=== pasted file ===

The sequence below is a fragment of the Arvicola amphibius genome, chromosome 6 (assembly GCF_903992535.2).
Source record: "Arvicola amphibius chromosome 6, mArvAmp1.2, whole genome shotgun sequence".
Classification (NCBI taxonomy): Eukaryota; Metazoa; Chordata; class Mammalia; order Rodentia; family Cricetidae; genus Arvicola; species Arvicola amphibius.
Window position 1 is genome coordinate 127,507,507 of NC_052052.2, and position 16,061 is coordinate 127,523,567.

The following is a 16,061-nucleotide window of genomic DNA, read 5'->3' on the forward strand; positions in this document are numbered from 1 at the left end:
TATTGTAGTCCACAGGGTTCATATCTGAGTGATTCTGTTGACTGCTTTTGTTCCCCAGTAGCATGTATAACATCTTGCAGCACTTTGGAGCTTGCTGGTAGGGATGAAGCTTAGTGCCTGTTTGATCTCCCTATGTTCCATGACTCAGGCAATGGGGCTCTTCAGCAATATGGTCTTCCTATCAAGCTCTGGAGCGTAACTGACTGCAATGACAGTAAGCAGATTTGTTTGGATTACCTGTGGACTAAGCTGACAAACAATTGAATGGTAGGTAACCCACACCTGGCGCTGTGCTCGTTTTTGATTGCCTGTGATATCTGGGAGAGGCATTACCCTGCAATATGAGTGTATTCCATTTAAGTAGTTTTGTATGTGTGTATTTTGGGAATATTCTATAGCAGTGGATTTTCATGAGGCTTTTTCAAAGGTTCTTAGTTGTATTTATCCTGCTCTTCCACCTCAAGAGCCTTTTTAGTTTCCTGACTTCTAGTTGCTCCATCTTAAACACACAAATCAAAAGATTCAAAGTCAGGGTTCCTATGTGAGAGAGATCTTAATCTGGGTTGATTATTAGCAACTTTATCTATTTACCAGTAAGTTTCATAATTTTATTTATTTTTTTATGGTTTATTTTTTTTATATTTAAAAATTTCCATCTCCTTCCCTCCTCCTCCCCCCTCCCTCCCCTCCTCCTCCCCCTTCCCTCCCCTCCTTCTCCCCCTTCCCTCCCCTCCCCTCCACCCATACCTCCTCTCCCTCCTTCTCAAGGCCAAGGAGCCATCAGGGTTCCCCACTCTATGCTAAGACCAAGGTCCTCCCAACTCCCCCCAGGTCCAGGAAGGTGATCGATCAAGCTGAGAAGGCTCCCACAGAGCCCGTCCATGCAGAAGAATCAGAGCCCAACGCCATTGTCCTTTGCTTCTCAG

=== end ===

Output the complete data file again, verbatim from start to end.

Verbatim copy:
The sequence below is a fragment of the Arvicola amphibius genome, chromosome 6 (assembly GCF_903992535.2).
Source record: "Arvicola amphibius chromosome 6, mArvAmp1.2, whole genome shotgun sequence".
Classification (NCBI taxonomy): Eukaryota; Metazoa; Chordata; class Mammalia; order Rodentia; family Cricetidae; genus Arvicola; species Arvicola amphibius.
Window position 1 is genome coordinate 127,507,507 of NC_052052.2, and position 16,061 is coordinate 127,523,567.

The following is a 16,061-nucleotide window of genomic DNA, read 5'->3' on the forward strand; positions in this document are numbered from 1 at the left end:
TATTGTAGTCCACAGGGTTCATATCTGAGTGATTCTGTTGACTGCTTTTGTTCCCCAGTAGCATGTATAACATCTTGCAGCACTTTGGAGCTTGCTGGTAGGGATGAAGCTTAGTGCCTGTTTGATCTCCCTATGTTCCATGACTCAGGCAATGGGGCTCTTCAGCAATATGGTCTTCCTATCAAGCTCTGGAGCGTAACTGACTGCAATGACAGTAAGCAGATTTGTTTGGATTACCTGTGGACTAAGCTGACAAACAATTGAATGGTAGGTAACCCACACCTGGCGCTGTGCTCGTTTTTGATTGCCTGTGATATCTGGGAGAGGCATTACCCTGCAATATGAGTGTATTCCATTTAAGTAGTTTTGTATGTGTGTATTTTGGGAATATTCTATAGCAGTGGATTTTCATGAGGCTTTTTCAAAGGTTCTTAGTTGTATTTATCCTGCTCTTCCACCTCAAGAGCCTTTTTAGTTTCCTGACTTCTAGTTGCTCCATCTTAAACACACAAATCAAAAGATTCAAAGTCAGGGTTCCTATGTGAGAGAGATCTTAATCTGGGTTGATTATTAGCAACTTTATCTATTTACCAGTAAGTTTCATAATTTTATTTATTTTTTTATGGTTTATTTTTTTTATATTTAAAAATTTCCATCTCCTTCCCTCCTCCTCCCCCCTCCCTCCCCTCCTCCTCCCCCTTCCCTCCCCTCCTTCTCCCCCTTCCCTCCCCTCCCCTCCACCCATACCTCCTCTCCCTCCTTCTCAAGGCCAAGGAGCCATCAGGGTTCCCCACTCTATGCTAAGACCAAGGTCCTCCCAACTCCCCCCAGGTCCAGGAAGGTGATCGATCAAGCTGAGAAGGCTCCCACAGAGCCCGTCCATGCAGAAGAATCAGAGCCCAACGCCATTGTCCTTTGCTTCTCAG